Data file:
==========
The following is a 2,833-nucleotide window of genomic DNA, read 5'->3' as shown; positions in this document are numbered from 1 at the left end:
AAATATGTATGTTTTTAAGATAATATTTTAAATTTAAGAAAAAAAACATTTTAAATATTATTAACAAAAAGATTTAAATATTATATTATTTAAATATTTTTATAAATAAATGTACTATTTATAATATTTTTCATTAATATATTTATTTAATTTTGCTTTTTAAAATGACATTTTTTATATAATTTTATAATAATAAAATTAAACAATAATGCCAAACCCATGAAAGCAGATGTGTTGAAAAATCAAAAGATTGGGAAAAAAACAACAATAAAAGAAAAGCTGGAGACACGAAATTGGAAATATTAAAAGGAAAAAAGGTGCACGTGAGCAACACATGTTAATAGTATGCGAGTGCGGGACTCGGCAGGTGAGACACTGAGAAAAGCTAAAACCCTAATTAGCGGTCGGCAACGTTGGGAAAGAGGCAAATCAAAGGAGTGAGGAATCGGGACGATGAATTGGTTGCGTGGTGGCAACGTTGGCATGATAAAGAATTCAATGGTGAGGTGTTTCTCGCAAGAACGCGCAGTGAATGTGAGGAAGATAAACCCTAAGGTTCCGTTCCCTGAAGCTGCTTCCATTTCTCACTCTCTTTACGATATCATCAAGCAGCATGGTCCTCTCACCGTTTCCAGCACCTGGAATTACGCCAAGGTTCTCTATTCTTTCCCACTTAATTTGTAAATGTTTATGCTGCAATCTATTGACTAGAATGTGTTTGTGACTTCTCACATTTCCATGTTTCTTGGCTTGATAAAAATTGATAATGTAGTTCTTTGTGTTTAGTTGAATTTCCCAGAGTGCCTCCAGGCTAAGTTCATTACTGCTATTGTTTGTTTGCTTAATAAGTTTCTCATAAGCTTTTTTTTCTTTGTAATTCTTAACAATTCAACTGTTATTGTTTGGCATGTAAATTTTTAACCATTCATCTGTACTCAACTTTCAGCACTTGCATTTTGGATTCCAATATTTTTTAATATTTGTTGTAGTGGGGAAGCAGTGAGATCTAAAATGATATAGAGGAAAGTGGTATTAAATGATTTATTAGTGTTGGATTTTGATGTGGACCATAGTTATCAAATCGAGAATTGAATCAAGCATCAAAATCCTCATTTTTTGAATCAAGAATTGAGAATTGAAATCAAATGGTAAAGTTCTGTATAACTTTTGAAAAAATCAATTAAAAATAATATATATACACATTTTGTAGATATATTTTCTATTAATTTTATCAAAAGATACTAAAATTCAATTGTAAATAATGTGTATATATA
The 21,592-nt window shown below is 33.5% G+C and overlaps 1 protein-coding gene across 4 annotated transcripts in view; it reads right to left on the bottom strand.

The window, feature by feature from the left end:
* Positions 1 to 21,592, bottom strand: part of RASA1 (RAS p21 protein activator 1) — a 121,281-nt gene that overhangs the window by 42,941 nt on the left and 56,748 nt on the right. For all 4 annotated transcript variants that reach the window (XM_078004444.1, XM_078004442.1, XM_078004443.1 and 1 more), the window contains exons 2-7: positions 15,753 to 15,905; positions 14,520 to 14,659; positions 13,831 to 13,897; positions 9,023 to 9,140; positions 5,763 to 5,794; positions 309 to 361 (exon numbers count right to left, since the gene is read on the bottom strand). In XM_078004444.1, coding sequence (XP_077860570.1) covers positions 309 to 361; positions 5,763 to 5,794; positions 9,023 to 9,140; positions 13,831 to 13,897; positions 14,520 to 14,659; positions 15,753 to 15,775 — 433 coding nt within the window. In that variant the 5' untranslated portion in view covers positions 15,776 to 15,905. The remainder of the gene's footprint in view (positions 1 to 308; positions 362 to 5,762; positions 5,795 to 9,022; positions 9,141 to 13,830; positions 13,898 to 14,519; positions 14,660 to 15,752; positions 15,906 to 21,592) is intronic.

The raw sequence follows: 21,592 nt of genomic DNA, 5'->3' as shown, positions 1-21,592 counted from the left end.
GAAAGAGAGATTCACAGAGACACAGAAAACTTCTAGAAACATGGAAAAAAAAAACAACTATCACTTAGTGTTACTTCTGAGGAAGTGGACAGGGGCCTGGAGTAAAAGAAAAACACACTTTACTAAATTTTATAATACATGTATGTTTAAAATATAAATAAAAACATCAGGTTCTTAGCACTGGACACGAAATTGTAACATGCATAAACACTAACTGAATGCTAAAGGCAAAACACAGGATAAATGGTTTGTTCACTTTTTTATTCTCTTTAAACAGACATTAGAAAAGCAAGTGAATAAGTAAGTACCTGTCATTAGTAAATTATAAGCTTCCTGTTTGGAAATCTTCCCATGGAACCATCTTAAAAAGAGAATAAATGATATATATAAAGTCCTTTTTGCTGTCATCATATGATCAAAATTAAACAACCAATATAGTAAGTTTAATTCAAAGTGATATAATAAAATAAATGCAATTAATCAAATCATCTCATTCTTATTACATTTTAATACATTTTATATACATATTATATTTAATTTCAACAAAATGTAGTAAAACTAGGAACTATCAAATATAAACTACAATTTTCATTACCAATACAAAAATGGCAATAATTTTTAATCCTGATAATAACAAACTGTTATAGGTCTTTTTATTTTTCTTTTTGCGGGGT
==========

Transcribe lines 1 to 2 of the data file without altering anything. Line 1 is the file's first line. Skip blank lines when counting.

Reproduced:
The following is a 2,833-nucleotide window of genomic DNA, read 5'->3' as shown; positions in this document are numbered from 1 at the left end:
AAATATGTATGTTTTTAAGATAATATTTTAAATTTAAGAAAAAAAACATTTTAAATATTATTAACAAAAAGATTTAAATATTATATTATTTAAATATTTTTATAAATAAATGTACTATTTATAATATTTTTCATTAATATATTTATTTAATTTTGCTTTTTAAAATGACATTTTTTATATAATTTTATAATAATAAAATTAAACAATAATGCCAAACCCATGAAAGCAGATGTGTTGAAAAATCAAAAGATTGGGAAAAAAACAACAATAAAAGAAAAGCTGGAGACACGAAATTGGAAATATTAAAAGGAAAAAAGGTGCACGTGAGCAACACATGTTAATAGTATGCGAGTGCGGGACTCGGCAGGTGAGACACTGAGAAAAGCTAAAACCCTAATTAGCGGTCGGCAACGTTGGGAAAGAGGCAAATCAAAGGAGTGAGGAATCGGGACGATGAATTGGTTGCGTGGTGGCAACGTTGGCATGATAAAGAATTCAATGGTGAGGTGTTTCTCGCAAGAACGCGCAGTGAATGTGAGGAAGATAAACCCTAAGGTTCCGTTCCCTGAAGCTGCTTCCATTTCTCACTCTCTTTACGATATCATCAAGCAGCATGGTCCTCTCACCGTTTCCAGCACCTGGAATTACGCCAAGGTTCTCTATTCTTTCCCACTTAATTTGTAAATGTTTATGCTGCAATCTATTGACTAGAATGTGTTTGTGACTTCTCACATTTCCATGTTTCTTGGCTTGATAAAAATTGATAATGTAGTTCTTTGTGTTTAGTTGAATTTCCCAGAGTGCCTCCAGGCTAAGTTCATTACTGCTATTGTTTGTTTGCTTAATAAGTTTCTCATAAGCTTTTTTTTCTTTGTAATTCTTAACAATTCAACTGTTATTGTTTGGCATGTAAATTTTTAACCATTCATCTGTACTCAACTTTCAGCACTTGCATTTTGGATTCCAATATTTTTTAATATTTGTTGTAGTGGGGAAGCAGTGAGATCTAAAATGATATAGAGGAAAGTGGTATTAAATGATTTATTAGTGTTGGATTTTGATGTGGACCATAGTTATCAAATCGAGAATTGAATCAAGCATCAAAATCCTCATTTTTTGAATCAAGAATTGAGAATTGAAATCAAATGGTAAAGTTCTGTATAACTTTTGAAAAAATCAATTAAAAATAATATATATACACATTTTGTAGATATATTTTCTATTAATTTTATCAAAAGATACTAAAATTCAATTGTAAATAATGTGTATATATA